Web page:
Before there was fun.—and before there was Bleachers—Jack Antonoff led a group of friends called STEEL TRAIN. The band were signed to Drive Thru Records, where they put out two full-lengths before self-releasing 2010’s self-titled record, which proved to be their last. In 2013, the quintet called it quits for good. On June 18, the New Jersey natives will congregate for a one-time reunion at the Shadow Of The City Festival in Seaside Heights, New Jersey. We recently caught up with members of the band to discuss why they wanted to play this show, why they broke up in the first place, and how they feel about the band’s legacy.


Daniel Silbert (guitar): It was sort of organic. Jon was leaving to pursue something completely different from music. Jack and I and Evan were going to continue and we were going to change names—Jack was already working on stuff that was Bleachers music, and I met my wife at the time. I knew fun. was starting into their record cycle with Some Nights, and [we] didn’t really want to be on hold, so I sort of bowed out. There were no ill feelings at all toward anyone.

“The universe was not telling us to keep going. We were just doing it because we really loved it.”

Jack Antonoff (vocals, guitar): We had put out our self-titled album, we had done a bunch of tours on it, and fans really liked it, but the band wasn’t really moving forward. We were all sort of getting to a point in life where it was tough to be out on the road, not being able to support ourselves. Then fun. made Some Nights, but it hadn’t come out yet. Steel Train was at the end of the album cycle and everyone was looking at it like, “Where do we go from here?” I remember Jon came over and he was like, “I just can’t do it anymore.” And I understood because it was always hard, and it gets harder as you get older. When you’re 17, you can hang out at the merch table and say, “Anyone got a house I can sleep at tonight?” When you’re 22, it gets a little harder. When you’re 25, it gets really hard. The universe was not telling us to keep going. We were just doing it because we really loved it.


Antonoff: I started this festival, and I always want to be at the festival, but I don’t want to headline it because I want the festival to exist beyond me. So, I was thinking, “Do I just do a weird set with some friends?” Then I was in bed and I remember texting everyone, like, “Do you guys just want to do this one show?” and everyone was like, “Yeah, great.” There’s also been a renewed interest since Bleachers has been out there. It seemed like a lot of people went back and got the Steel Train records, and it seemed like the right time for those people.


Read more: Bleachers (Fun.‘s Jack Antonoff) unveil debut single, tour dates, announce Yoko Ono collaboration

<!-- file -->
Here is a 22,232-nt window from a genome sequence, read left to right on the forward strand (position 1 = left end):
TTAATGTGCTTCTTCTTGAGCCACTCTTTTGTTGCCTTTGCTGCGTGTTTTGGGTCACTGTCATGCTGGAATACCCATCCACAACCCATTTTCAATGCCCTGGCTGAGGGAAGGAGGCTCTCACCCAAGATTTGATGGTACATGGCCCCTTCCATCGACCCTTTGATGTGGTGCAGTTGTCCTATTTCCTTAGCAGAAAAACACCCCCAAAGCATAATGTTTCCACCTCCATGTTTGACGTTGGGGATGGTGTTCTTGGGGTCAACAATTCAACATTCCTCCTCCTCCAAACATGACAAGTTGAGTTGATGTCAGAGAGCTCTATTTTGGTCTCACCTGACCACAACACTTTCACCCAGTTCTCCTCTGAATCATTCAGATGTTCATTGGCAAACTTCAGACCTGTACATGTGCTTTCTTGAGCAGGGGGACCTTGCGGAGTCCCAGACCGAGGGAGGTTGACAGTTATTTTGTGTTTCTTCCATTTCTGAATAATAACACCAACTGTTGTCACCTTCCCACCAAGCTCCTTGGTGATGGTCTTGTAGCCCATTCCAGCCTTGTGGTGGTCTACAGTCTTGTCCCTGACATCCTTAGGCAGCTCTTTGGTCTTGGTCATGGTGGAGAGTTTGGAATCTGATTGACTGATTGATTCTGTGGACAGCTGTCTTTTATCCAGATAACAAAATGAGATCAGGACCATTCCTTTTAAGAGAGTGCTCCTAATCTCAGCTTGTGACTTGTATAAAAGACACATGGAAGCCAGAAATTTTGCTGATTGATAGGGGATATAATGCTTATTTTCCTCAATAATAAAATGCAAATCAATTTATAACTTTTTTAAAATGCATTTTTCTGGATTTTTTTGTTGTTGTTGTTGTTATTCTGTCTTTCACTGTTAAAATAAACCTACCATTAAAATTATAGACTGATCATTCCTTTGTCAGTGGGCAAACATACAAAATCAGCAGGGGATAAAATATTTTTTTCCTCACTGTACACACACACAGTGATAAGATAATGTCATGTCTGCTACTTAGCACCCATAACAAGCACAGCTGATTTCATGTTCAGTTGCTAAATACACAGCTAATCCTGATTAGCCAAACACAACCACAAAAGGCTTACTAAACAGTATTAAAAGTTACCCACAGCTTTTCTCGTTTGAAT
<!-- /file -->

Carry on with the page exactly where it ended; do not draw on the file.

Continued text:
Evan Winiker (Bass): One hundred percent. I think when we started, we were writing songs that were influenced from years past. Early Steel Train stuff sounds like many different bands.

Antonoff: I don’t know if we were ahead of our time or if we just sort of never made it digestible enough for people. At every turn, we made it almost impossible for any casual listener to latch onto what we were doing. Steel Train was, by design, only for insane, hardcore fans, and I don’t even really mean that as a positive. [Laughs.] We would have loved to have had more fans, but we never made it easy for anyone. We never defined who we were.

Jon Shiffman (Drums): I don’t know. I wouldn’t say that. I do know that the people who really enjoyed it, enjoyed it, and that’s the coolest part about making recorded music. It was definitely doing something that not everyone does—with mixing the styles, I think we tried to stay true to just being a band that doesn’t really think too hard about trying to catch the newest trend or regurgitate a sound that’s popular at the moment.  


Silbert: I think that if we’ve influenced anyone through the years, then we have succeeded in the history of the music. Jack, having the success he’s had writing for other people and throwing that influence of Steel Train into artists you hear on the radio—there is a sound. I just hope that people remember our shows and our music. We never wanted to make the same record twice.

Winiker: I would hope that our greatest legacy is that we inspired a lot of other people. The best part is I know we did, because there are so many people I meet along the way who still say stuff like, “I really like this record. I really like this song. It meant this much to me.” People who met at our shows got married. That’s a special thing.

“We were a real product of our time, and that time is over.”

Antonoff: We were really sort of the last of our kind. When I think about Steel Train, we were in the heyday of that “get in the van and tour” era. The way we survived was we opened for other bands. All that mattered was, “Can we get on tour with the Format? Can we get on tour with Motion City?” That, to me, is our legacy. We were a real product of our time, and that time is over. alt